Parents Prepare to Travel Long Distances for Vaccines for Their Children as Shortages Persist

Parents Prepare to Travel Long Distances for Vaccines for Their Children as Shortages Persist

Parents across the country continue to endure the pain of vaccine shortages for children and have to travel long distances to ensure their children receive the vaccine.

In Baringo, Betty Toroitich is among the parents who visited the Baringo Referral Hospital to get vaccinated. She was forced to travel about 60 kilometers again to the center to try her luck after her son did not receive the polio and pentavalent vaccines.

The pentavalent vaccine protects children from five life-threatening diseases: diphtheria, whooping cough, tetanus, hepatitis B and Hib disease.

“I tried twice without success at a clinic in Bartwaba, so I decided to travel to Baringo and discovered that there is a shortage here too,” he said.

Another parent noted that trips to a health center are disappointing because they always return home with unvaccinated children. In Kisii, parents lament the shortage. Felix Odhiambo says his son did not receive the polio and BCG vaccine last month.

“We appeal to the government to ensure the safety of our children by providing us with vaccines. “We live in fear that the more our children miss vacations it could affect their overall health,” he stated.

Speaking on the Sema Na Citizen Show, Dr Ngala Mwendwa noted that vaccines play a very important role in ensuring that children do not die from deadly but preventable diseases.

“The situation is poor and it is the government’s job to ensure that all children in the country are vaccinated, otherwise we will undo the efforts made over the years,” he said.

Although a delay is expected due to unpredictable circumstances, the doctor points out that the government must be prepared for it.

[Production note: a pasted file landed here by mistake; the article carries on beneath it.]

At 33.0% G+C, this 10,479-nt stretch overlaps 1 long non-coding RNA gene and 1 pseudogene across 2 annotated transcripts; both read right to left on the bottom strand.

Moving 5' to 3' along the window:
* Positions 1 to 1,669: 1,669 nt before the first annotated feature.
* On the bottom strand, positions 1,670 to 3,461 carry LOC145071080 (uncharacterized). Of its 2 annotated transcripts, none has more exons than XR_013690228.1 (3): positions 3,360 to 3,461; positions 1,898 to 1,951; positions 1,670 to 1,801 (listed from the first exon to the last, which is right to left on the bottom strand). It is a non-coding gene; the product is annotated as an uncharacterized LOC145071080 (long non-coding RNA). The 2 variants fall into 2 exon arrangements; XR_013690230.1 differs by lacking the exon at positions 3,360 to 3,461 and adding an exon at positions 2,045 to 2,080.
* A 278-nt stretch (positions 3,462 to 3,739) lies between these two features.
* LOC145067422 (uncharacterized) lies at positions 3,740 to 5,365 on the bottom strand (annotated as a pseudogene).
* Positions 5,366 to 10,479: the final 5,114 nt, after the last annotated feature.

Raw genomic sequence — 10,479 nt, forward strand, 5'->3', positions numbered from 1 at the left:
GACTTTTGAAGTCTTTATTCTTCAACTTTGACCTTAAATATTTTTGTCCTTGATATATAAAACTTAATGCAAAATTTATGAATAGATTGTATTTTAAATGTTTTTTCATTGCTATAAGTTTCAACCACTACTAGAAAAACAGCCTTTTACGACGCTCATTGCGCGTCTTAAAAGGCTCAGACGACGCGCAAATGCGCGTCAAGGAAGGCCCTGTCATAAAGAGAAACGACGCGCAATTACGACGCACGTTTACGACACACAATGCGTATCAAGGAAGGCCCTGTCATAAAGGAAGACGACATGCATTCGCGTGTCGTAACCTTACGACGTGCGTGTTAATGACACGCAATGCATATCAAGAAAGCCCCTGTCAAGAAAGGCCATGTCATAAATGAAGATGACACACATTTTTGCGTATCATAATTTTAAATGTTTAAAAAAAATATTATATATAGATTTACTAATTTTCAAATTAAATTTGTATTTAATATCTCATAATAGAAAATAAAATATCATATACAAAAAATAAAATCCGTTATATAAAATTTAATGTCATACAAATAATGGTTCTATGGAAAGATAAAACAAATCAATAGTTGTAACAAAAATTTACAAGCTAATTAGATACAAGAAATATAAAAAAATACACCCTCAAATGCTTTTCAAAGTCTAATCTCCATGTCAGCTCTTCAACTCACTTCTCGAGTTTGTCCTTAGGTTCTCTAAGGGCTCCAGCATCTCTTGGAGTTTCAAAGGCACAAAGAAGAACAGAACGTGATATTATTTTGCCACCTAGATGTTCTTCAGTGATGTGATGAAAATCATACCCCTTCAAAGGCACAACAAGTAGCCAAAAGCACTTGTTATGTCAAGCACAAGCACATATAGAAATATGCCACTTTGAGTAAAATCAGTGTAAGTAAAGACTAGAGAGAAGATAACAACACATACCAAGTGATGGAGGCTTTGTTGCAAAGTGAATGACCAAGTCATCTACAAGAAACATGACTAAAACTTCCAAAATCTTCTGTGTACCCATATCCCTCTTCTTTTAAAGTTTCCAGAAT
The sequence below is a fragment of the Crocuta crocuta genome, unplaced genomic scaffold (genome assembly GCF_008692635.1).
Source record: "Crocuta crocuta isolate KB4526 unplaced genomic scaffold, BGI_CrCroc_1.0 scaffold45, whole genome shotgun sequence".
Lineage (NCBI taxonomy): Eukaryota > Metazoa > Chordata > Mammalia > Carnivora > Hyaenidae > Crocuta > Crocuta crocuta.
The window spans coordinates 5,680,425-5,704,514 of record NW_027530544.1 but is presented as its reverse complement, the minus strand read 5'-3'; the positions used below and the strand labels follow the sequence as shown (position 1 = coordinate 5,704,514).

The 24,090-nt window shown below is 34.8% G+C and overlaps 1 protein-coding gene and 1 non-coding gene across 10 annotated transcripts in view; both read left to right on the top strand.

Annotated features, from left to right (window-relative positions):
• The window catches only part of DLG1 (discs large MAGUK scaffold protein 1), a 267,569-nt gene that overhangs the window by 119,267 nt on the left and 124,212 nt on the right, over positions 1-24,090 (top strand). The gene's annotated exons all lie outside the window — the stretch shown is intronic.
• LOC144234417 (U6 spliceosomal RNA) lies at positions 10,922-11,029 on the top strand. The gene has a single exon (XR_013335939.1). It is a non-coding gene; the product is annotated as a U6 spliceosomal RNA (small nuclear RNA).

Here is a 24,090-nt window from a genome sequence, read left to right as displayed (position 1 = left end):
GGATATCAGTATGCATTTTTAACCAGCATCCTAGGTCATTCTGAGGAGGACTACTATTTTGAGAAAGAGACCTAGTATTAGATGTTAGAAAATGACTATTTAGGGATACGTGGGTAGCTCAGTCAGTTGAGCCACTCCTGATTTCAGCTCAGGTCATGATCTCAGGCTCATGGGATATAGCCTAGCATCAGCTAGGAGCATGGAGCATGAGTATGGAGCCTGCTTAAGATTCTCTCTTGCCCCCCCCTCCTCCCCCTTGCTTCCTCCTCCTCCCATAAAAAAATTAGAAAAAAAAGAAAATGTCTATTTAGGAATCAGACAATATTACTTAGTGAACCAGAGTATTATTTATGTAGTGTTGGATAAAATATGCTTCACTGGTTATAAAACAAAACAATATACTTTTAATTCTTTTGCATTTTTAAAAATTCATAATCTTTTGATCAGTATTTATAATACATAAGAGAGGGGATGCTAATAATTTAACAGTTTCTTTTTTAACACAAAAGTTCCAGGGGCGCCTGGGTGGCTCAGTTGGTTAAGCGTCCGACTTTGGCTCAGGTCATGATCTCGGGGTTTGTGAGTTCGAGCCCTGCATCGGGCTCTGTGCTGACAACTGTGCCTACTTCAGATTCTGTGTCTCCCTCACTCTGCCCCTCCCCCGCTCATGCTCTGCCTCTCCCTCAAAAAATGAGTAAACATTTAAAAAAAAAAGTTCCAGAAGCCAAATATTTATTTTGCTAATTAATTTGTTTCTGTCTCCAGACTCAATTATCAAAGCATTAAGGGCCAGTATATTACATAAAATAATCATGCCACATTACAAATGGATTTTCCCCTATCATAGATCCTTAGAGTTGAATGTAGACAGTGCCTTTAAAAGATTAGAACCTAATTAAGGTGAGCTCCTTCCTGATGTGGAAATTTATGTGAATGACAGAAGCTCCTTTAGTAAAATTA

According to the doctor, delay in vaccination will affect the child’s immunity and that is why we emphasize timely vaccination

“It is important to work with the schedule because there are vaccines such as rotavirus that we do not vaccinate in children over five years of age due to serious side effects,” he explained.

Although a child can receive all vaccines once they are available, it is important to note that they have their own side effects.

“The government must ensure that there is enough money to secure these vaccines and be able to carry out a smooth vaccination process,” he said.

Baringo County Hospital Superintendent Gerishon Abakalwa notes that the county is now operating on the red line, with the current stock of childhood vaccines expected to last for the next two weeks. He expressed concern by noting that they are running out of oral BCG polio, measles and rubella, as well as yellow fever.

“This is a regional issue and not really a Baringo issue. What we have may not reach us until mid-June, when the regional store told us they will be available,” he said.

The countrywide vaccine shortage has been linked to a debt of Ksh3.6 billion that the government owes to UNICEF and GAVI, which procure and distribute vaccines under a co-financing model.